Drury Blakeley Alexander and (photographs) Todd Webb, Texas Homes of the Nineteenth Century (Austin: University of Texas Press, 1966). Joel Warren Barna, The See-Through Years: Creation and Destruction in Texas Architecture, 1981–1991 (Houston: Rice University Press, 1992). Dorothy Kendall Bracken and Maurine Whorton Redway, Early Texas Homes (Dallas: Southern Methodist University, 1956). David G. De Long, Historic American Buildings, Texas (2 vols., New York: Garland, 1979). Jay C. Henry, Architecture in Texas, 1895–1945 (Austin: University of Texas Press, 1993). Historic American Buildings Survey, Texas Catalog, comp. Paul Goeldner (San Antonio: Trinity University Press, 1974?). Terry G. Jordan, Texas Log Buildings: A Folk Architecture (Austin: University of Texas Press, 1978). Willard B. Robinson, Gone from Texas: Our Lost Architectural Heritage (College Station: Texas A&M University Press, 1981). Willard B. Robinson, The People's Architecture: Texas Courthouses, Jails, and Municipal Buildings (Austin: Texas State Historical Association, 1983). Willard B. Robinson and Todd Webb, Texas Public Buildings of the Nineteenth Century (Austin: University of Texas Press, 1974). Elizabeth Skidmore Sasser, Dugout to Deco: Building in West Texas, 1880–1930 (Lubbock: Texas Tech University Press, 1993). James Wright Steely, comp., A Catalog of Texas Properties in the National Register of Historic Places (Austin: Texas Historical Commission, 1984).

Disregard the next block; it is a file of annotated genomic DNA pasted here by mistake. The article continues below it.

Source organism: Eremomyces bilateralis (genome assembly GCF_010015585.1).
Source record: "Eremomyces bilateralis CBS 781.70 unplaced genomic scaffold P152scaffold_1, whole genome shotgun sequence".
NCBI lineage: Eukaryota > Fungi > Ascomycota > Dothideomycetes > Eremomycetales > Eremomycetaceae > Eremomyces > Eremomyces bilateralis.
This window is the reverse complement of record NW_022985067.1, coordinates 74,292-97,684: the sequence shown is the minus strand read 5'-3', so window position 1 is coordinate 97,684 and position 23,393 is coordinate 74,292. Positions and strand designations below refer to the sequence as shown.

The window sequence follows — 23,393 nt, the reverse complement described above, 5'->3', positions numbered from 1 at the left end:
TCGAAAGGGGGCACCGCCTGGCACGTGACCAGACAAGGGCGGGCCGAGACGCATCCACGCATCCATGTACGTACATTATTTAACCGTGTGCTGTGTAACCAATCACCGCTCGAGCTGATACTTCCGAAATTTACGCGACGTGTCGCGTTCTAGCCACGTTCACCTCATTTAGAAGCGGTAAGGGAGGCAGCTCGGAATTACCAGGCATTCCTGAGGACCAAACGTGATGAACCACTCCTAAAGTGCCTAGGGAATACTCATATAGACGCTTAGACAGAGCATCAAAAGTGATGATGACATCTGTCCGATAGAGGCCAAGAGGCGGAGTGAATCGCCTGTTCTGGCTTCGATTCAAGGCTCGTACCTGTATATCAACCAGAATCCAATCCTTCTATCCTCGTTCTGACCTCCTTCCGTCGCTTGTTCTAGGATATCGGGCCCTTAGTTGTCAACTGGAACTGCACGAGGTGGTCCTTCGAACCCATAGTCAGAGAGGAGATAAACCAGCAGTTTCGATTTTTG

Image Use Disclaimer
All copyrighted materials included within the Handbook of Texas Online are in accordance with Title 17 U.S.C. Section 107 related to Copyright and “Fair Use” for Non-Profit educational institutions, which permits the Texas State Historical Association (TSHA), to utilize copyrighted materials to further scholarship, education, and inform the public. The TSHA makes every effort to conform to the principles of fair use and to comply with copyright law.
For more information go to: http://www.law.cornell.edu/uscode/17/107.shtml
If you wish to use copyrighted material from this site for purposes of your own that go beyond fair use, you must obtain permission from the copyright owner.
The following, adapted from the Chicago Manual of Style, 15th edition, is the preferred citation for this article.Willard B. Robinson, "ARCHITECTURE," Handbook of Texas Online (http://www.tshaonline.org/handbook/online/articles/cmask), accessed February 06, 2016. Uploaded on June 9, 2010. Published by the Texas State Historical Association.
Get Texas history everyday,
with day by day
Each day's email tells a little bit more of the story of Texas and links to our collection of more than 27,000 articles